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By Anonymous - 28/12/2019 01:00 - United States

Trash office

Today, all the trash bins in the restrooms at my office are compost only. I'm all for going green, but now I have to walk two buildings over to find a regular trash bin when I need to change a tampon. My manager said: "go and walk" or "use the bins in the kitchenette". FML
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By  Sara Niemantsverdriet  |  6

I'd just use the compost bins anyway. I'm all for green too, but fuck them if they can't provide proper sanitary product disposal.

By  Kaylana_fml  |  31

This is actually a textbook case of gender discrimination, and a lawyer would be foaming at the mouth thinking of the easy win this lawsuit would be. The USA has very few labor laws, but this would qualify.

COMMENTS
By  Sara Niemantsverdriet  |  6

I'd just use the compost bins anyway. I'm all for green too, but fuck them if they can't provide proper sanitary product disposal.

By  Klaudia Dunk  |  2

I read this, going "wtf", then looked up to see where it's from. "Ah, USA. Makes sense." Seriously though, even if your office has a shared male/female bathroom, they're still going to have female staff and guests that will need sanitary waste disposal. Is your boss one of those men who think women should just be able to "hold it"?

By  Kaylana_fml  |  31

This is actually a textbook case of gender discrimination, and a lawyer would be foaming at the mouth thinking of the easy win this lawsuit would be. The USA has very few labor laws, but this would qualify.

Reply
  julfunky  |  29

I’m usually downvoting the “sue ‘em!” comments but this situation would be one of the few instances where I completely agree. Obviously talking to him hasn’t done anything. If a trip to HR doesn’t solve it then a lawsuit should.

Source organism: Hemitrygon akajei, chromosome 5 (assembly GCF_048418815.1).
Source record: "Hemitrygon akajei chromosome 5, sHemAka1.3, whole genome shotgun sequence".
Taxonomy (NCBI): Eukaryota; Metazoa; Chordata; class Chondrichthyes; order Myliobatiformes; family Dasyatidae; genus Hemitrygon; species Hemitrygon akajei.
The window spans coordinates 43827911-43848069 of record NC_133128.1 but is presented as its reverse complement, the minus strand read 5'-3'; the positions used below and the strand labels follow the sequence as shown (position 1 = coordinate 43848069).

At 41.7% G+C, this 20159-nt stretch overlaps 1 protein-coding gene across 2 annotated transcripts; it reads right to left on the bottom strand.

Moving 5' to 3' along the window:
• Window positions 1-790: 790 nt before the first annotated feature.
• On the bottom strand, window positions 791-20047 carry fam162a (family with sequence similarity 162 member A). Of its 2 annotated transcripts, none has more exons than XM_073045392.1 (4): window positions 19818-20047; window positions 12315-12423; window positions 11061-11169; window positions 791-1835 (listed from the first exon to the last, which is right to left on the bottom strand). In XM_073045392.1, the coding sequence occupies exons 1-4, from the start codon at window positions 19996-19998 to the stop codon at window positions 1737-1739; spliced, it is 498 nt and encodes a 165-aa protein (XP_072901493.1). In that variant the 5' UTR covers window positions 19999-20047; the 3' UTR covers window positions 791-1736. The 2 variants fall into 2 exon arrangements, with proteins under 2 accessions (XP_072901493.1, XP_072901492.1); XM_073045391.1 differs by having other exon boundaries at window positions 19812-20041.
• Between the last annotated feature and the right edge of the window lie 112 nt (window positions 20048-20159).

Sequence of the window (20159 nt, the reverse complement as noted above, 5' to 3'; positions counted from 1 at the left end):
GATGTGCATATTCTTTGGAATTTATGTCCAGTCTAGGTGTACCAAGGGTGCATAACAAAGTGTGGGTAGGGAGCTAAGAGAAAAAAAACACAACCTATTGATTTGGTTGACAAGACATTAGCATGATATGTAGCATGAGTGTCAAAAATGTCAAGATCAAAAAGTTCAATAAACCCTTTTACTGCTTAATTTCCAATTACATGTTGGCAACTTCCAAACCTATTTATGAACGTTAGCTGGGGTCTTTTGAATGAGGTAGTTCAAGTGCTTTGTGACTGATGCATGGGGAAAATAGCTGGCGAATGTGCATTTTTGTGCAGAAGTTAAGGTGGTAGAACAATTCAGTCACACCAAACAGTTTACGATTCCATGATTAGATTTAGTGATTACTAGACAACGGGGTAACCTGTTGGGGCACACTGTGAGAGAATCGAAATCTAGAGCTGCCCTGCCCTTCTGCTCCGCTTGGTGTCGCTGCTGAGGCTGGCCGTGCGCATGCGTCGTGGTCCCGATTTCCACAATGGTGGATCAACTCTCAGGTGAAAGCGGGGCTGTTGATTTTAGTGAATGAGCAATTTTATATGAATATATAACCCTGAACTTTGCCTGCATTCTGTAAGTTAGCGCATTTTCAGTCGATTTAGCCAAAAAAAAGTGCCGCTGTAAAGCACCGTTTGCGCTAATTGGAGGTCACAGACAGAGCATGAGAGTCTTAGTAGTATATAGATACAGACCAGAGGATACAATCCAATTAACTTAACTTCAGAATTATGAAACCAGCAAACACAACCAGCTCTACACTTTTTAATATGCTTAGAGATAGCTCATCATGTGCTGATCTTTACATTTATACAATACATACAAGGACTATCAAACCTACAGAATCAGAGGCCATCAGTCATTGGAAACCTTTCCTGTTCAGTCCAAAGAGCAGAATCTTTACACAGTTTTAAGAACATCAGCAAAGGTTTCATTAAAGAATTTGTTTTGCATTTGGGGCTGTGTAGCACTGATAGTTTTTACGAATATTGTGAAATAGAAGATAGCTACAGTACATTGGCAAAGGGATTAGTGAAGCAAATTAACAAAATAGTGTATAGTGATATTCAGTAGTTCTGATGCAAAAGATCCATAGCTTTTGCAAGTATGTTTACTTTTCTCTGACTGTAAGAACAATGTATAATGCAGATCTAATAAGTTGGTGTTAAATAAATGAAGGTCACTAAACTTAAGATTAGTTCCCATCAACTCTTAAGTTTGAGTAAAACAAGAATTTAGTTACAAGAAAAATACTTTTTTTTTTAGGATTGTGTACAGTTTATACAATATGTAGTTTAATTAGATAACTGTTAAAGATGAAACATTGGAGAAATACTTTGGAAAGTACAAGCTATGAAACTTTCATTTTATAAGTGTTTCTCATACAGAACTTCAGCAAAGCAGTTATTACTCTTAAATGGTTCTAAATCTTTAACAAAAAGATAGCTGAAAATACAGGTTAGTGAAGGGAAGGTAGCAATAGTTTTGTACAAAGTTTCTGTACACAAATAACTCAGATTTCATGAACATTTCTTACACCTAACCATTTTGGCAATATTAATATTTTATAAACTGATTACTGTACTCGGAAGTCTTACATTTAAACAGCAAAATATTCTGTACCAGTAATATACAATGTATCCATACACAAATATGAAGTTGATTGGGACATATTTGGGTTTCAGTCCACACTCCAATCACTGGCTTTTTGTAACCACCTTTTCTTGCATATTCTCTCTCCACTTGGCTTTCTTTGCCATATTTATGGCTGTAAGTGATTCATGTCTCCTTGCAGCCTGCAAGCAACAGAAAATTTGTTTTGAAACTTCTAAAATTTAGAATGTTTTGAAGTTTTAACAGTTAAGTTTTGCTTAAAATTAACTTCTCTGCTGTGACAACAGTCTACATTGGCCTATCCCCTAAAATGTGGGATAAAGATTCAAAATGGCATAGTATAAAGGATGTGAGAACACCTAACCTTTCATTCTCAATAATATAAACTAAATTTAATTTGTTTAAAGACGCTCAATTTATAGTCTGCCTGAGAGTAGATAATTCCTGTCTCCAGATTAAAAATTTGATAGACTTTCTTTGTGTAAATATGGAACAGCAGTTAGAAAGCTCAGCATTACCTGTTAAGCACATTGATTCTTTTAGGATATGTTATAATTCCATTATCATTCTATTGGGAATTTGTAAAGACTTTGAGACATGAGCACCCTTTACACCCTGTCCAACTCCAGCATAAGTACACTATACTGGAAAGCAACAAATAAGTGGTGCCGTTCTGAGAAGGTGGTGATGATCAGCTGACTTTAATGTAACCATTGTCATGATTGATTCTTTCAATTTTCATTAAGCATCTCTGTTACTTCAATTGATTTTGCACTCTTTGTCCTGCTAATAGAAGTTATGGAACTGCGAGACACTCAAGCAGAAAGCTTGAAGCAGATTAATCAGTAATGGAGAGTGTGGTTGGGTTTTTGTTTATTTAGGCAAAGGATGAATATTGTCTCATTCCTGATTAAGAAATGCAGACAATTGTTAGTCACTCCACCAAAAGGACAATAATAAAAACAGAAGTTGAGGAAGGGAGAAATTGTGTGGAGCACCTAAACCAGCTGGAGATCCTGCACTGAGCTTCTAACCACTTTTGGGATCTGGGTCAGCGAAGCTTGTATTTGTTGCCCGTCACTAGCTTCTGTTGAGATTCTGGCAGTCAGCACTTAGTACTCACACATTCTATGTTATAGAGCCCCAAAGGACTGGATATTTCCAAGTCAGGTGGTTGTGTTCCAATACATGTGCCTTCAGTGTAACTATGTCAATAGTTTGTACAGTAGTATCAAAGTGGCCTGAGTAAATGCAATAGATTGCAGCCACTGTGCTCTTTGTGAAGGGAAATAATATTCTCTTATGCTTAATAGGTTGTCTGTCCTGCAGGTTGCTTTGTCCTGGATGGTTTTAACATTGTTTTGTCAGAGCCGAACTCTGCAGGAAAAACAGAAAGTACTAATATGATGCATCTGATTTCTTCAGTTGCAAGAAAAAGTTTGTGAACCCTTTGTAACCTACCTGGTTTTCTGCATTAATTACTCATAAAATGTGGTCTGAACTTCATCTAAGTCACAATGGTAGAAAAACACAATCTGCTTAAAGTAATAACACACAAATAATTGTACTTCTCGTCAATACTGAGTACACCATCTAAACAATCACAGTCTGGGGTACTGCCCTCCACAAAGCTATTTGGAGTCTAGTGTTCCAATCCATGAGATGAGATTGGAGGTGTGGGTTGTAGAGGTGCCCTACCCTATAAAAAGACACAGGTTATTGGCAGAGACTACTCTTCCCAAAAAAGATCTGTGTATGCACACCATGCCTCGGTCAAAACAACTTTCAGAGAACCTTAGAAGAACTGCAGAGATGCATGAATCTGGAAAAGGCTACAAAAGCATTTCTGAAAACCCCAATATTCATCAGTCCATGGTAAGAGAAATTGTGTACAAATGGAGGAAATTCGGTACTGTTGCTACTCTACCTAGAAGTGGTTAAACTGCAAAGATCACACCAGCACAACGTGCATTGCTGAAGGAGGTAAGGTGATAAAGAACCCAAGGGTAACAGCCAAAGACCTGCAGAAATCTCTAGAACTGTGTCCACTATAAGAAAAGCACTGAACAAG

By  jbuckets_404  |  38

I wasn't aware that paper, plastic wrappers, paper clips, ink/ toner cartridges, and staples are all compostable. That term usually ONLY applies to organic matter.
Can you provide your own bin for said trash???

By  Lexie  |  7

Have you thought about using a menstrual cup? Then you wouldn't need to bother with trash bins

Reply
  julfunky  |  29

That’s not a solution. Menstrual cups are NOT for everyone. Just as tampons aren’t nor are pads. Every woman has her own product that works for her, she shouldn’t be forced to change something so personal because they can’t provide a basic trash can.

By  bl3ur0z3  |  17

How many ladies work there? Band together in protest and assign a tampon can in the hallway outside the bathroom. Even if you have to bring in a $5 Home Depot bucket and call it a trash can.

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  Yudith  |  20

That won't cut it. You need a bin labelled "napkin disposal" in the bathroom stall. You can simply steal one of the compost bins and label it with a Dymo tape. If you cannot screw/weld it to the bathroom wall or door, superglue it to the floor.

By  jriley4u  |  17

Start flushing those bad boys. After the first plumber bill they’ll suddenly decide it’s time a receptacle for sanitary reasons would be in order.

By  Razell  |  13

Tampons are made of compostable material, and blood will also compost just fine, so the only things you'd have to not put in the compost bin are the plastic wrapper and applicator. If you use ones with a cardboard applicator, that can compost too.

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  julfunky  |  29

Many tampon brands include synthetic fibers as well, which are NOT compostable. The only thing that is usually always compostable is the absorbent material because that is 100% cotton. You would need to specifically buy “compostable tampons.” Not just any tampon will do.

Also, if you use pads that will not be an option because there is adhesive on the underside as well as a thin plastic lining. Again you would have to specifically find biodegradable pads, which aren’t exactly common.